Shopgirl (2005)

by | Apr 25, 2006 | DVD & Blu-ray Video Reviews | 0 comments

Shopgirl (2005)

Director:  Anand Tucker
Starring:  Steve Martin, Claire Danes, Jason Schwartzman
Studio: Hyde Park Entertainment/Touchstone
Video: 2.35:1 enhanced for 16:9 widescreen
Audio:  Dolby Digital 5.1 Surround, English/French/Spanish
Languages: English, French, Spanish
Subtitles:  French, Spanish
Extras:  Director’s Audio Commentary, Evolution of a Novella: The Making of Shopgirl, Deleted Scenes
Length:  106 minutes
Rating: ****

Shopgirl is not your typical adult romance. Based on the absorbing and graceful novella of the same name by Steve Martin – who also authored the script for the movie – Shopgirl can be called a romantic comedy. But it is so filled with poignant moments of heartbreak and sadness and its characters so real, clearly it is not funny in the usual Hollywood sense. This gem of a DVD has that and much more to its credit.

Mostly Shopgirl is about Mirabelle’s emotional odyssey in search of happiness, as well as about the two men who court her – Ray, a man over 50, and Jeremy, close to her in age. Ray and Jeremy , played by Steve Martin and Jason Schwartzman (Rushmore), are polar opposites in every way. Ray is successful and wealthy and meticulous in each part of his life. Jeremy appears utterly hopeless on every level. The evolution of these three is what the movie is about.

The opening scene begins with a sweeping vision of Los Angeles, the camera narrowing its scope until settling on Mirabelle behind the glove counter in a far corner of glitzy Saks Fifth Avenue. Mirabelle is living a solitary, lonely existence, her small apartment in a dreary part of LA Though a college-educated aspiring artist, personable and beautiful, Mirabelle has yet to make meaningful connections. Her loneliness is palpable. And she isn’t the only one. The film is a study in loneliness and examines in a compelling way issues around being close and some crucial differences between women and men. Mirabelle meets Jeremy in a laundromat. His ineptness as a boyfriend and lover is colossal and very funny. One day Ray Porter, the antithesis of Jeremy, appears at the glove counter, ostensibly to purchase gloves for a friend. He initiates a perfectly polished romance. Meanwhile Jeremy has found work with a rock band as a roadie. In this unlikely situation, he begins to listen to self-help tapes and he does not forget Mirabelle during his long absence. Ray is charming and kind and cares for Mirabelle, who falls very hard for him. Ray wants their relationship to be without strings. Just as Ray has his opposite in Jeremy, Mirabelle’s antithesis is the blatantly sexy, conniving Lisa – Bridgette Wilson-Sampras in a small but significantly supporting role.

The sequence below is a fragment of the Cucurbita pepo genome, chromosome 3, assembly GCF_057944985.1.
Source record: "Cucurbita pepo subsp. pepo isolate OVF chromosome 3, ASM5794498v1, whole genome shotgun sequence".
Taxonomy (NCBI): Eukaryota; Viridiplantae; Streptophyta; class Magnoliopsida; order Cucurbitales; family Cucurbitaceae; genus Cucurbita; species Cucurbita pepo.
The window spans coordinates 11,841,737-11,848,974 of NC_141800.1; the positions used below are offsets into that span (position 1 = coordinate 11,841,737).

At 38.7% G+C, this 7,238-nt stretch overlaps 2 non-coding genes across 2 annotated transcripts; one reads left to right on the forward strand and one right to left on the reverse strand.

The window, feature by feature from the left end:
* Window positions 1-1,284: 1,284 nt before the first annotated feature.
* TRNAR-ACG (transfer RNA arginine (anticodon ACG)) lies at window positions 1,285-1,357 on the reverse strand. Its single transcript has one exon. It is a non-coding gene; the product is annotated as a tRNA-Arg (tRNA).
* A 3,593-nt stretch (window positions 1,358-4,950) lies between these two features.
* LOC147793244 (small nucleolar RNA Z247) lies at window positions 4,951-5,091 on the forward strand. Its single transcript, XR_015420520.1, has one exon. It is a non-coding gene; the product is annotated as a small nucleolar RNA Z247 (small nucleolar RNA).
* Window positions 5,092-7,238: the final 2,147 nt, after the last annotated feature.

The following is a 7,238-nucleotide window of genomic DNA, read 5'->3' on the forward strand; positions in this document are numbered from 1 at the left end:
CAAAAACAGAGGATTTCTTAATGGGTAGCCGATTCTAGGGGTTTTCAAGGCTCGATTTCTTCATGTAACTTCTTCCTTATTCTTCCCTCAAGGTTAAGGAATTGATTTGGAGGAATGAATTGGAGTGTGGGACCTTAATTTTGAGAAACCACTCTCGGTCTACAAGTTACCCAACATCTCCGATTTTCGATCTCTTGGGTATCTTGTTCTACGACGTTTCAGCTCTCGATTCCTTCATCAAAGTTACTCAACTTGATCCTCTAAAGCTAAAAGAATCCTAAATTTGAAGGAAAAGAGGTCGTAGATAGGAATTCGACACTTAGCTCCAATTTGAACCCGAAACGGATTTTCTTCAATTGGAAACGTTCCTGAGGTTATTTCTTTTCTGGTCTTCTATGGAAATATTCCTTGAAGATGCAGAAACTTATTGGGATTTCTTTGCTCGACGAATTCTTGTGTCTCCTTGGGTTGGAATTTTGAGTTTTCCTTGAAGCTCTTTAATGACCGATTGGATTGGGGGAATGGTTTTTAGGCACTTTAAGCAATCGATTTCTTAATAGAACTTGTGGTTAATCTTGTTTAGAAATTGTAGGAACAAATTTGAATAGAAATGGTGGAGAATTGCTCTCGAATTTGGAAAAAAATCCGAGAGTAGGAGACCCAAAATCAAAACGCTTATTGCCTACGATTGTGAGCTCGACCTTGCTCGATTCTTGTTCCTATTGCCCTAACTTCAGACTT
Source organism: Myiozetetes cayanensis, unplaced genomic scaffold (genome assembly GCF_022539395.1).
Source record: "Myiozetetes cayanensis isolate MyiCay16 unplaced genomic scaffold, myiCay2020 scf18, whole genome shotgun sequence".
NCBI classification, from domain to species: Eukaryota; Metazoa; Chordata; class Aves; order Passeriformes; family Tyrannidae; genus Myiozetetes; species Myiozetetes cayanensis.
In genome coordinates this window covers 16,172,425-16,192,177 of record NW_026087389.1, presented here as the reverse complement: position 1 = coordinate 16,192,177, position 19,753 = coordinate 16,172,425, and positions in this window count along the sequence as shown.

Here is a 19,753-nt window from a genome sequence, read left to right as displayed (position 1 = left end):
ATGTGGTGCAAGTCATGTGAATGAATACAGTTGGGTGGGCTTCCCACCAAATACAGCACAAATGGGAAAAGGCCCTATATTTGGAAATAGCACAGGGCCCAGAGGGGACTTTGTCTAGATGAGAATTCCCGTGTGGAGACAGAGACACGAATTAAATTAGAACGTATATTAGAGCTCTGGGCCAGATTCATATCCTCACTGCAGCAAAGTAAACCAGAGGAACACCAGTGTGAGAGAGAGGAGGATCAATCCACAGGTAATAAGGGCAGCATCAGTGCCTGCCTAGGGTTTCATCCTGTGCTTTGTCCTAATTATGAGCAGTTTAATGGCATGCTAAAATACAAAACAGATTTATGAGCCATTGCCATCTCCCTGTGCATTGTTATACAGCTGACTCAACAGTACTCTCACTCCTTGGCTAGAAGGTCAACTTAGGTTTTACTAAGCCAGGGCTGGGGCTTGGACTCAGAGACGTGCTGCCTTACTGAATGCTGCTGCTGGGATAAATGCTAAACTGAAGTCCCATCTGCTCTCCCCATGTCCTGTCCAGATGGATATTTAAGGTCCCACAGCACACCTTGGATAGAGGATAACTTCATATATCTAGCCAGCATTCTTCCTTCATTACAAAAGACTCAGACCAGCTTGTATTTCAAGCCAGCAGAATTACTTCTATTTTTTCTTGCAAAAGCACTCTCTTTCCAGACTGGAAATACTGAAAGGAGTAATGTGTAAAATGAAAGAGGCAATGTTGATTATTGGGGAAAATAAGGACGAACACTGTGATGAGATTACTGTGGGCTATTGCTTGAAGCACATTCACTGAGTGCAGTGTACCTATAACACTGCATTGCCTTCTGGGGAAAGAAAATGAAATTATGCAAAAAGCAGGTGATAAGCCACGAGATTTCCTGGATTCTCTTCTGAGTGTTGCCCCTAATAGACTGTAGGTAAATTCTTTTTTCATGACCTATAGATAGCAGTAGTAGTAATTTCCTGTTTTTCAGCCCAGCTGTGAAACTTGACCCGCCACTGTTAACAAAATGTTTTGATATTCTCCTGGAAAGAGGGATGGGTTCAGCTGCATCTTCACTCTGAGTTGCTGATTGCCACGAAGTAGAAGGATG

All the elements of Shopgirl add up to an exquisitely constructed film. The original music is memorable and haunting. The cinematographer has used color to dramatically convey the shifting moods of the film. The acting, direction and script are all first rate. Claire Danes conveys a pitch perfect degree of fragility and elegance well suited to her character. Though the book was better than the film, isn’t that usually the case?  After seeing the film several months ago at the theater, I couldn’t wait to read the novella as was very curious to learn more about these characters and this LA story.

The extras deserve much applause. The Making Of featurette includes interviews with the starring actors, English director Anand Tucker (“Hilary and Jackie”) as well as the cinematographer, costume designer, and production designer who gives an interesting summary of the five “color worlds” Mirabelle goes through. I liked Tucker’s remarks about the movie being like a symphony of emotion, a piece of music, a dance between all of the elements of the film.

Anand Tucker’s audio commentary is one of the best I’ve heard, the first I can recall that kept my interest throughout. His excitement is contagious as he makes a number of references to other films, describes the casting process, working with Steve Martin and the other actors and the crew, analysis of the characters and story (moments of circularity, repetition of motifs, etc.), breaks down each “movement” of the film, etc. Anand’s discussion of how the production design and cinematography express emotion is particularly compelling, terming the film an emotional mood piece. His commentary is fast paced and often funny. Cat lovers will enjoy his “cat wrangling” discussion concerning the two orange tabby cats. He calls his film “an anti-homage to Pretty Woman.” Indeed, everything that film was, this film isn’t! Los Angeles is to the fascinated Tucker “the city of Noir.” Sometimes, he says, Los Angeles is so bright, it hurts. He remarks that if one has given people a lot of laughs, it is hard to succeed in a serious role. Steve Martin does succeed admirably in Shopgirl. In fact everyone connected with the film succeeds in conveying a very human story with style and grace.

– Donna Dorsett


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